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Over the last decade, it’s no secret that social media has wildly grown and become an essential piece of our daily lives. There are SO many pros to using a social media network, like connecting with friends, co-workers, family, or meeting awesome new friends. We can make connections around the globe and aren’t limited to the people who live in our vicinity. It’s truly a beautiful thing, when used correctly.

For me, Facebook became a site I logged into out of habit and rarely enjoyed my visit. I would endlessly scroll through the timeline and became increasingly annoyed at most of the posts I read. I got to a point where I would log in and think, “Why am I even here?”

Sure, I enjoyed seeing updates from friends and family about their happy lives, but i could no longer tolerate or scroll past the users who would blindly share incorrect information or misleading/fake news stories. I wanted to shake the person posting and scream, “Seriously, it takes 30 seconds to open Google and verify something these days!” I even texted a friend and said those exact words. Their response? They didn’t care or think it was a big deal. I finally reached a breaking point.

I decided to actually do something about it. I couldn’t continue correcting people in the comments (yeah, it’s fine, I was that person…). It was time for me to bid my adieus and bow out gracefully. But that isn’t the answer for everyone!

How do you know a social media detox, whether it’s in the form of deactivation or deletion, is right for you? Start by asking yourself these questions:

  • Is this adding joy to my life, or is it simply a way to pass time?
  • Would I miss it if I didn’t have it?
  • Am I wasting too much time endlessly scrolling through a news feed, only to find myself annoyed or angry at the content I view?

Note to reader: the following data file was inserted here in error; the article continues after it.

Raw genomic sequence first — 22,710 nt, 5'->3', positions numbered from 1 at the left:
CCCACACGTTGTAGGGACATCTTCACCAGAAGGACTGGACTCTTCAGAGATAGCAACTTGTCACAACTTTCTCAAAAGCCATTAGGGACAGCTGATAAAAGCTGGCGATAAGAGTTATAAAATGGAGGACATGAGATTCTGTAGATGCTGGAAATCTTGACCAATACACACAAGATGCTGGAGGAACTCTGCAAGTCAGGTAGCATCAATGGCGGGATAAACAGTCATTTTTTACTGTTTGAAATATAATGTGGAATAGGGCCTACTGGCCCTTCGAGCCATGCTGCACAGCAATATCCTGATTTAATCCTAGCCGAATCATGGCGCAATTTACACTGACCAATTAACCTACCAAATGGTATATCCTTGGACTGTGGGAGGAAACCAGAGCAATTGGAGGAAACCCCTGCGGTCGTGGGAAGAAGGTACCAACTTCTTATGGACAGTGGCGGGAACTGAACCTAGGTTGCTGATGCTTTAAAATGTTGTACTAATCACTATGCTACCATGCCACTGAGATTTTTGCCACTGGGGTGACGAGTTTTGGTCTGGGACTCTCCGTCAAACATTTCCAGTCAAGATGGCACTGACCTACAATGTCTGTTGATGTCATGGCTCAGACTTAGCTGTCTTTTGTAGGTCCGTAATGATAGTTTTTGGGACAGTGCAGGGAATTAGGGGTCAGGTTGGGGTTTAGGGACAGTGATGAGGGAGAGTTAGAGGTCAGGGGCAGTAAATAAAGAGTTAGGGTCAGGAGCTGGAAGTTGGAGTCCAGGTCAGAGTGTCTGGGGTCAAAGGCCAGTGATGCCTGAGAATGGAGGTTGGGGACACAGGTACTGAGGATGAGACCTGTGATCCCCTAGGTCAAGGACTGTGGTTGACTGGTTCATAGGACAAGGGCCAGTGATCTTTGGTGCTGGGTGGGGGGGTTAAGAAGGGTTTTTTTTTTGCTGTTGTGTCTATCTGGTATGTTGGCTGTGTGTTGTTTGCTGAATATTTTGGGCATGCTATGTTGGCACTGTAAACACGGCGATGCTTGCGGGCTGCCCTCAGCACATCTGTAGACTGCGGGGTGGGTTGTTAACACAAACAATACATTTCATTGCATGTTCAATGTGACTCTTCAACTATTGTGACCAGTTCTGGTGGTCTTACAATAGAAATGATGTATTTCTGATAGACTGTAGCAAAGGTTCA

That third question was a big YES for me and that’s how I knew it was time to detox. I ended up deleting my Facebook account in May after having it for 12 years. TWELVE YEARS! I mean, the archive this website had on me was insane (which, to be honest, was a great reason to delete it). I was worried I would have a serious case of FOMO, but I don’t. Sure, I miss connecting with friends and family but deleting has (happily) forced me to make phone calls and send texts/emails to the people I love.

I still have Twitter and Instagram, but I’ve changed my habits on both of those platforms after this detox. I took a small break from posting anything on those networks and even deleted the apps off my iPhone for a couple of weeks. I missed those much more than Facebook, though. It didn’t take long to reinstall those and I didn’t have a sense of dread when I did. I kind of had the “first day of school” feeling — you know, when you’re excited to get back to see all your friends and hear about what they did during the break!

When I decided to end my detox with Twitter and Instagram, the first two questions I mentioned before were now easily answered: yes, these do bring joy to my life (but also to pass time when I am waiting for someone or something), and yes, I did miss it when I didn’t have it. That’s how I knew I took enough time away.

Deleting Facebook was a bigger decision, given I was connected with family and friends. That, and I used Facebook for professional purposes. I help moderate several pages and groups on different networks for the podcasts on which I work, and I simply can’t abandon them. I found a way to work around this and still have a successful detox and/or removal of my main account, but it does require some effort.

  1. Make a new “burner” account. Create a new, separate profile without any friends or personal details (or what you consider to be the bare minimum of information for your profession).
  2. Log back into your original account and make that new burner account an admin/editor of all the pages you run. If you work for a company, make sure you clear this with your boss first!
  3. Log into the new profile and test! Double-check your permissions are correct and that you have access to everything you need.
  4. Wait a couple of weeks. Make sure you have everything you need from your original account before pulling the plug. Or, just rip off the bandaid – honestly, what’s the worst that can happen?
  5. Click that delete button! It’ll feel so good, I promise.

Would I detox again? Absolutely. I think it’s healthy to take a break from everything in life every now and again – it’s just like taking a vacation from work. Sometimes you just need to unplug!